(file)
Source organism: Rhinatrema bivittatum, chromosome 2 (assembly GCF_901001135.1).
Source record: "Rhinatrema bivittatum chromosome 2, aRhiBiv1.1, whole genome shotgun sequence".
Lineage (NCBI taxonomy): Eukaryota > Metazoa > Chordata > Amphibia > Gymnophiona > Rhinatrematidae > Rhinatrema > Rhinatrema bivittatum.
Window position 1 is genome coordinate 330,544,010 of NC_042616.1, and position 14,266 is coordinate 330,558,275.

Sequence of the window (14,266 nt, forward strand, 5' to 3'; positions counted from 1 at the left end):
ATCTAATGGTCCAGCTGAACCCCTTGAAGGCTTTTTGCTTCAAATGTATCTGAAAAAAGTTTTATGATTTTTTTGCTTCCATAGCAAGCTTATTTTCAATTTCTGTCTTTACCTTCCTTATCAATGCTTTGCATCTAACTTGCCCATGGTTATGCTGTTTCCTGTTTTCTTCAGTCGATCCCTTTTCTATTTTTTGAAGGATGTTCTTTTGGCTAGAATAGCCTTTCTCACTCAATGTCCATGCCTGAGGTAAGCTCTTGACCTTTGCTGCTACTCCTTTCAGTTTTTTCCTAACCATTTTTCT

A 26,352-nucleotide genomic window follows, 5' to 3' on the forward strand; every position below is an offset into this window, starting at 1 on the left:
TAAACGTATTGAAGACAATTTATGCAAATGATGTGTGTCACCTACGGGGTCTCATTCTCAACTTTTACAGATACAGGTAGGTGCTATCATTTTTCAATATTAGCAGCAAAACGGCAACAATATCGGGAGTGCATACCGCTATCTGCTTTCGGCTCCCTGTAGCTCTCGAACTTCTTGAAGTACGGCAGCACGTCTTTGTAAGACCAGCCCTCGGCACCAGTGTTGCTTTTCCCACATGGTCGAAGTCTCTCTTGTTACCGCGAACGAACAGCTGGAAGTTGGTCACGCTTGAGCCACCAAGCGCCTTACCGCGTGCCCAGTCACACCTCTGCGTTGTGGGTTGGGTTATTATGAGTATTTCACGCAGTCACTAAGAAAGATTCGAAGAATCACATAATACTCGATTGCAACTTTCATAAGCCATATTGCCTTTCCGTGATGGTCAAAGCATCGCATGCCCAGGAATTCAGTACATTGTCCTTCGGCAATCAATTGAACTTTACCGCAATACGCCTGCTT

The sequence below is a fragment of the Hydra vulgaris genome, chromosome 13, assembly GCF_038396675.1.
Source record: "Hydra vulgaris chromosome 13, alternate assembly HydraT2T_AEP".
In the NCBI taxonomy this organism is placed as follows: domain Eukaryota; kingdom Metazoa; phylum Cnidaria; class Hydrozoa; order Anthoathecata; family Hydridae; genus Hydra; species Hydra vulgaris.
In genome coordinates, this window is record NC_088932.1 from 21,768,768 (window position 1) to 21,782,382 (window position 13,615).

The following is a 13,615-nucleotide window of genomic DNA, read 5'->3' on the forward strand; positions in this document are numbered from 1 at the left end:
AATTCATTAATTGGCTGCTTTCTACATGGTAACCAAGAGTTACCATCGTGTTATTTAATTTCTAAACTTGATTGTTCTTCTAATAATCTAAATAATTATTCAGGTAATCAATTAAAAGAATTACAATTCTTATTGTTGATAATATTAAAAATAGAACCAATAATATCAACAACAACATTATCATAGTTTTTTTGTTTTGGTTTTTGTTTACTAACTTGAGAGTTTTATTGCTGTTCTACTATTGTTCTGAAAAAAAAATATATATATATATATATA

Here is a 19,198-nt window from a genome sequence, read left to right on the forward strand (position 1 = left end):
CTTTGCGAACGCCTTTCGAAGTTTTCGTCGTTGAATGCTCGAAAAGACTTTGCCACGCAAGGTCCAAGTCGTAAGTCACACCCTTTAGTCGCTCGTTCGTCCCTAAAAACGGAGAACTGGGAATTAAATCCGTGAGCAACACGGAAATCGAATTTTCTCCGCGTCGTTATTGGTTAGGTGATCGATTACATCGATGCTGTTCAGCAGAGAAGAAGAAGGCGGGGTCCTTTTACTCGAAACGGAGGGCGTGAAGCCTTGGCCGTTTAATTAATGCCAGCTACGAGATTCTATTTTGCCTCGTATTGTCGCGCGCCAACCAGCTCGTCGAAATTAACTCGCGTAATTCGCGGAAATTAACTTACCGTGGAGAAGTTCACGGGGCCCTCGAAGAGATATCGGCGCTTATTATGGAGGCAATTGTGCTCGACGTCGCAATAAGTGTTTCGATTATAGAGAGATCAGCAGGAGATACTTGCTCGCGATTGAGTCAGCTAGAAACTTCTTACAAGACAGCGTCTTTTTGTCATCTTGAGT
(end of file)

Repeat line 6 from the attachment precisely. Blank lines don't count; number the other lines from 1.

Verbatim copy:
ATCTAATGGTCCAGCTGAACCCCTTGAAGGCTTTTTGCTTCAAATGTATCTGAAAAAAGTTTTATGATTTTTTTGCTTCCATAGCAAGCTTATTTTCAATTTCTGTCTTTACCTTCCTTATCAATGCTTTGCATCTAACTTGCCCATGGTTATGCTGTTTCCTGTTTTCTTCAGTCGATCCCTTTTCTATTTTTTGAAGGATGTTCTTTTGGCTAGAATAGCCTTTCTCACTCAATGTCCATGCCTGAGGTAAGCTCTTGACCTTTGCTGCTACTCCTTTCAGTTTTTTCCTAACCATTTTTCT